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The health advantages of wearable technology

September 24, 2018


Today, many gadgets are designed to monitor and improve our health and wellbeing. And, with the latest developments, we don’t need to carry around our favourite gadgets by hand — many of them are now wearable. In 2016, 61 million fitness, activity and sports trackers were sold along with 14 million wearable cameras and 15 million virtual and augmented reality headsets.

Developing the wearable tech market

The trick with wearable tech products is that they must be nice to look at, as well as dependable and functional. This has been difficult, especially when it comes to items such as Bluetooth headsets and smartwatches, as they can often look out of place.

Brands like Samsung have strived to develop stylish smartwatches that work as a fashion accessory and health-focused tool. With coloured leather straps and a circular face, brands are moving away from square screens and plastic straps, as they realise that smart-watches that look very digitalised don’t go down as well with the target market.

Another example of a fusion of fashion and tech is the Levi, Jacquard and Google collaboration. The result of this gave us wearable technology that could be worn seamlessly with other clothes. For example, the Levi’s Commuter Trucker Jacket comes with its own app and you can control music with a few swipes of the sleeve. Innovations like this could be the start of fully-integrated wearable tech.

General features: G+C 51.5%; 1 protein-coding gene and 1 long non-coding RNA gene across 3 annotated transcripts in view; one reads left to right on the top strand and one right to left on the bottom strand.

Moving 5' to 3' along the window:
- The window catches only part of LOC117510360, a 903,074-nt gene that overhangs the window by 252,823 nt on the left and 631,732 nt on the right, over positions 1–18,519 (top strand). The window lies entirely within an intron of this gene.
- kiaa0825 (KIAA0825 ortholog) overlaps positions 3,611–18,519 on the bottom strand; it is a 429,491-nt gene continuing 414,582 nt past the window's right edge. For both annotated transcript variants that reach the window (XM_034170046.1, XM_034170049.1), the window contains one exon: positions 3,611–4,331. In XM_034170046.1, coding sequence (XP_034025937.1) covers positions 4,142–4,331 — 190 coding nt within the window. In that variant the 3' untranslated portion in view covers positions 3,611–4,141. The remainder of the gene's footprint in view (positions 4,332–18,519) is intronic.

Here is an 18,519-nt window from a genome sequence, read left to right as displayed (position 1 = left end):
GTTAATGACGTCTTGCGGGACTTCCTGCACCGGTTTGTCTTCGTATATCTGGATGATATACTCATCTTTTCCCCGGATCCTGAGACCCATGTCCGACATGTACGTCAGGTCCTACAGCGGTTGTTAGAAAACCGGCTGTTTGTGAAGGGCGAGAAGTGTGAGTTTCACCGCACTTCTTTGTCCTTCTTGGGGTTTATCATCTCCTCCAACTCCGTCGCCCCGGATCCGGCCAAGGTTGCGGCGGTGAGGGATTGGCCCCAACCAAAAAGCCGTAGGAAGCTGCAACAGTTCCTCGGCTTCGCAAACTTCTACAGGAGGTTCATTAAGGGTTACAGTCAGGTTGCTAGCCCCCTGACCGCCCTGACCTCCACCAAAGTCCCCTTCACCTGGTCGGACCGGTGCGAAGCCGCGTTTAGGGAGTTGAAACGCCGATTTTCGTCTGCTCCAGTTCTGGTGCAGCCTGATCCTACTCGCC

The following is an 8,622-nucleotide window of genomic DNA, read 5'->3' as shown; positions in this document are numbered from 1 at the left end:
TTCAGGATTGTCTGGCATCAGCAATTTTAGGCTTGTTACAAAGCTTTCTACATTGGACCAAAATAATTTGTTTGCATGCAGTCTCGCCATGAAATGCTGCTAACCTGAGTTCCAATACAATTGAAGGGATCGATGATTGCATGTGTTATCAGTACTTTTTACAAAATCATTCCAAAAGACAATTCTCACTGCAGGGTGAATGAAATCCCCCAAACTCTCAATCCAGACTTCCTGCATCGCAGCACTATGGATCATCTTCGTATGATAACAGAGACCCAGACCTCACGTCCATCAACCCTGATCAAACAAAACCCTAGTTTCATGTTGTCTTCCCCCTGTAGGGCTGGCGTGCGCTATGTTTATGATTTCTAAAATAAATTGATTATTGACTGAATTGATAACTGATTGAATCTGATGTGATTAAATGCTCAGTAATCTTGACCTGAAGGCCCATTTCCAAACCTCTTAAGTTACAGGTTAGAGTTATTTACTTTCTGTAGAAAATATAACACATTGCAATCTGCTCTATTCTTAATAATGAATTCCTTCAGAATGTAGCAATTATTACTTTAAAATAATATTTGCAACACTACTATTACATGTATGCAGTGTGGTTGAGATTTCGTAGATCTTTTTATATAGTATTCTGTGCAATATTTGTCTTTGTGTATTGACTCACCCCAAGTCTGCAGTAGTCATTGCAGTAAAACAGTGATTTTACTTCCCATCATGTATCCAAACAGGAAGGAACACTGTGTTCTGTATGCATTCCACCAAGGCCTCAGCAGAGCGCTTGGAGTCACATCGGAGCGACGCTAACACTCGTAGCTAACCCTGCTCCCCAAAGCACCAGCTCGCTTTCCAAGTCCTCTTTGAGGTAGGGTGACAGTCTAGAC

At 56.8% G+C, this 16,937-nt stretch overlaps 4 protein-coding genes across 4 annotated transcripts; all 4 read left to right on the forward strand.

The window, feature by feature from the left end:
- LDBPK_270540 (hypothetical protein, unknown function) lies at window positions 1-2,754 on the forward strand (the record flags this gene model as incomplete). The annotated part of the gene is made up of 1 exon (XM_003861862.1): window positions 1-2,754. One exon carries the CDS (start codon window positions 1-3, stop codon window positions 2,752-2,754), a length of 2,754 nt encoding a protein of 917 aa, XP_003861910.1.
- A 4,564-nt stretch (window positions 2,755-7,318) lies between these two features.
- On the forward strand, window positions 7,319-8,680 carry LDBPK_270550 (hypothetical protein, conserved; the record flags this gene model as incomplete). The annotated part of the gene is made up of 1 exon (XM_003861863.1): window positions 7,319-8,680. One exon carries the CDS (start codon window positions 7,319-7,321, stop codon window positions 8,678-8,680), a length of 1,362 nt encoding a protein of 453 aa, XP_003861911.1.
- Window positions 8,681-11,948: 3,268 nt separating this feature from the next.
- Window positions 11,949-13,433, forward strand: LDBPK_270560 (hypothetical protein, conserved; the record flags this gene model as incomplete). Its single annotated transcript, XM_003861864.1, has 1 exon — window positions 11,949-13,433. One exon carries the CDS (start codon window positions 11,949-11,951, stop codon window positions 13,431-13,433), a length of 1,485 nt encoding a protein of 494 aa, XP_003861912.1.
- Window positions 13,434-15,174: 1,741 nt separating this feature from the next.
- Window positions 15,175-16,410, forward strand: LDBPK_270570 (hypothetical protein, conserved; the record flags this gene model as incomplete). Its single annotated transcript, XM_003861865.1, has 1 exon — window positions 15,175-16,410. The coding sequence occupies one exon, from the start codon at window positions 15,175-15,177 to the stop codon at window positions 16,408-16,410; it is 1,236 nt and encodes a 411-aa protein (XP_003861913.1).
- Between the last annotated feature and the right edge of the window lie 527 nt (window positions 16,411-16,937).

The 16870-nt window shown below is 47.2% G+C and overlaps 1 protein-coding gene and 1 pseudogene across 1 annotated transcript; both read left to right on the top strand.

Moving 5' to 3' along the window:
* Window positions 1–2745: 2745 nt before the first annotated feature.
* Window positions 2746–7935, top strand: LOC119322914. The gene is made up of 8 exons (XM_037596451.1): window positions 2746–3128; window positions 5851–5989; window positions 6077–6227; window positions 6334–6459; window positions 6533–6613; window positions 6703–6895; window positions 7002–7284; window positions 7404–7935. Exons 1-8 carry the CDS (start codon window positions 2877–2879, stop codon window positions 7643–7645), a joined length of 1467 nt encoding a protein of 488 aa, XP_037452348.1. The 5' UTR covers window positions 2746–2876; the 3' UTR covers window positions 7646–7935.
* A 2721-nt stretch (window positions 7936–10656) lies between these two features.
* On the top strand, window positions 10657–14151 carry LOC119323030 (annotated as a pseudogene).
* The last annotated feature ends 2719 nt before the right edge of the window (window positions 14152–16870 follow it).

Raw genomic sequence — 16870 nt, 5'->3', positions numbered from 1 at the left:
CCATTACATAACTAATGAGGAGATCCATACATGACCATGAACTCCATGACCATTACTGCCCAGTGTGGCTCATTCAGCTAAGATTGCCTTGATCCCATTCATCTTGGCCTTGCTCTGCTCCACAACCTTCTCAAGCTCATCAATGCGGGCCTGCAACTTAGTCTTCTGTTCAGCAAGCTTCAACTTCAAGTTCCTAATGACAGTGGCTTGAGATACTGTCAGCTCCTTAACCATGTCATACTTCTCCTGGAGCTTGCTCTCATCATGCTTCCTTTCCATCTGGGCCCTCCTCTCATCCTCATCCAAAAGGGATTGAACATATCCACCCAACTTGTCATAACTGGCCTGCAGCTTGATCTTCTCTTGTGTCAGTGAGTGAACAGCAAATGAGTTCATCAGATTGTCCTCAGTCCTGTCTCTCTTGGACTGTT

How does this technology help us health-wise?

Smart technology isn’t only for people who want to send texts or get online anymore. There are some innovations out there that are designed to help you monitor your health, too.

People who track their health via smart devices typically keep a closer eye on their wellbeing. Owning a tracker, such as one that monitors the number of steps and burnt calories each day, encourages the individual to take responsibility for their fitness and increases their awareness of how fit they are.

In the beginning of 2018, L’Oréal researchers developed a wearable device that informed the user of UV exposure. All you have to do is clip it onto a women’s or men’s blazer — or wear it on your thumb — to get an accurate reading of the current UV levels and take action to keep your skin protected.

‘Health tags’ are also on the market that adhere to the inside of your clothes. Link them up with your phone to track your activity, sleep, heart rate, breathing patterns and stress levels.

Exercising is an important focus of wearable technology, too. Moisture wicking technology, for example, moves the moisture way from the individual’s body rather than absorbing the moisture. And, temperature control innovations help to keep athletes at optimal temperatures during sports and increase blood flow. This leads to a higher supply of oxygen to the body which reduces muscle stress, cramps and can increase performance by 5%.

Even doctors, nurses and paramedics may benefit from wearable technology. There has even been discussion around the possibility that well-known fitness tracker, Fitbit, could help doctors predict how a patient may react to chemotherapy. 

The future of wearable tech

Forecasts predict that 411 million smart wearable devices will be sold in 2020, in a market worth $34 billion. However, have you ever wondered what products will look like as technology develops and evolves? CCS Insight predicts the following number of sales by device in 2020:

·         Wristbands — 164 million

·         Watches — 110 million

·         Eyewear — 97 million

·         Wearable cameras — 25 million

·         Hearables — 9 million

·         Tokens, clip-on, and jewellery — 4 million

·         Other — 2 million

Evidently, we enjoy wearing our fashion-focused products on our wrists. And, with 97 million eyewear pieces to be sold in 2020, it will be interesting to see how these will be developed and designed to be truly wearable for all.


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